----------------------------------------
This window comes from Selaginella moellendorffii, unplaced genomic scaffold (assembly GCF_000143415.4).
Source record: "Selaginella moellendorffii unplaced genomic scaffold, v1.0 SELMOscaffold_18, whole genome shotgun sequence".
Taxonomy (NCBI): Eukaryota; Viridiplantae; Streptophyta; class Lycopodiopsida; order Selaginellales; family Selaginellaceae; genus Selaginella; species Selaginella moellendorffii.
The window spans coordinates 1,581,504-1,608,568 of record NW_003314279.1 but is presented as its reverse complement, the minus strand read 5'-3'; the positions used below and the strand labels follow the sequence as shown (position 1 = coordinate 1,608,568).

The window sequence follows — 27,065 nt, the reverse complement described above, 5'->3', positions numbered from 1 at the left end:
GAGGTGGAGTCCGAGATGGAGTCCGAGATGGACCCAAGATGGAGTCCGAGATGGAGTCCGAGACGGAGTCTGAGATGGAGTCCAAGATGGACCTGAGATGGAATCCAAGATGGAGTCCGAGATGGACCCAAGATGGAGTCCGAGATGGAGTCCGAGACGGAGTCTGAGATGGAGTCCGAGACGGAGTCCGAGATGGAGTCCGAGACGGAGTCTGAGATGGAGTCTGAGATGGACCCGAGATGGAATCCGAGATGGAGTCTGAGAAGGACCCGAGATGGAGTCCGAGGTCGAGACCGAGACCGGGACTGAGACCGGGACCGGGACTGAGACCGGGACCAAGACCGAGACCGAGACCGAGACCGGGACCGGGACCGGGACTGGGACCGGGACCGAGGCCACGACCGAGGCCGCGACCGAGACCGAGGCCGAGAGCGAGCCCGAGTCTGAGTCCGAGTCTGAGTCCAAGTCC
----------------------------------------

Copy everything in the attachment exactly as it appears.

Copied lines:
This window comes from Selaginella moellendorffii, unplaced genomic scaffold (assembly GCF_000143415.4).
Source record: "Selaginella moellendorffii unplaced genomic scaffold, v1.0 SELMOscaffold_18, whole genome shotgun sequence".
Taxonomy (NCBI): Eukaryota; Viridiplantae; Streptophyta; class Lycopodiopsida; order Selaginellales; family Selaginellaceae; genus Selaginella; species Selaginella moellendorffii.
The window spans coordinates 1,581,504-1,608,568 of record NW_003314279.1 but is presented as its reverse complement, the minus strand read 5'-3'; the positions used below and the strand labels follow the sequence as shown (position 1 = coordinate 1,608,568).

The window sequence follows — 27,065 nt, the reverse complement described above, 5'->3', positions numbered from 1 at the left end:
GAGGTGGAGTCCGAGATGGAGTCCGAGATGGACCCAAGATGGAGTCCGAGATGGAGTCCGAGACGGAGTCTGAGATGGAGTCCAAGATGGACCTGAGATGGAATCCAAGATGGAGTCCGAGATGGACCCAAGATGGAGTCCGAGATGGAGTCCGAGACGGAGTCTGAGATGGAGTCCGAGACGGAGTCCGAGATGGAGTCCGAGACGGAGTCTGAGATGGAGTCTGAGATGGACCCGAGATGGAATCCGAGATGGAGTCTGAGAAGGACCCGAGATGGAGTCCGAGGTCGAGACCGAGACCGGGACTGAGACCGGGACCGGGACTGAGACCGGGACCAAGACCGAGACCGAGACCGAGACCGGGACCGGGACCGGGACTGGGACCGGGACCGAGGCCACGACCGAGGCCGCGACCGAGACCGAGGCCGAGAGCGAGCCCGAGTCTGAGTCCGAGTCTGAGTCCAAGTCC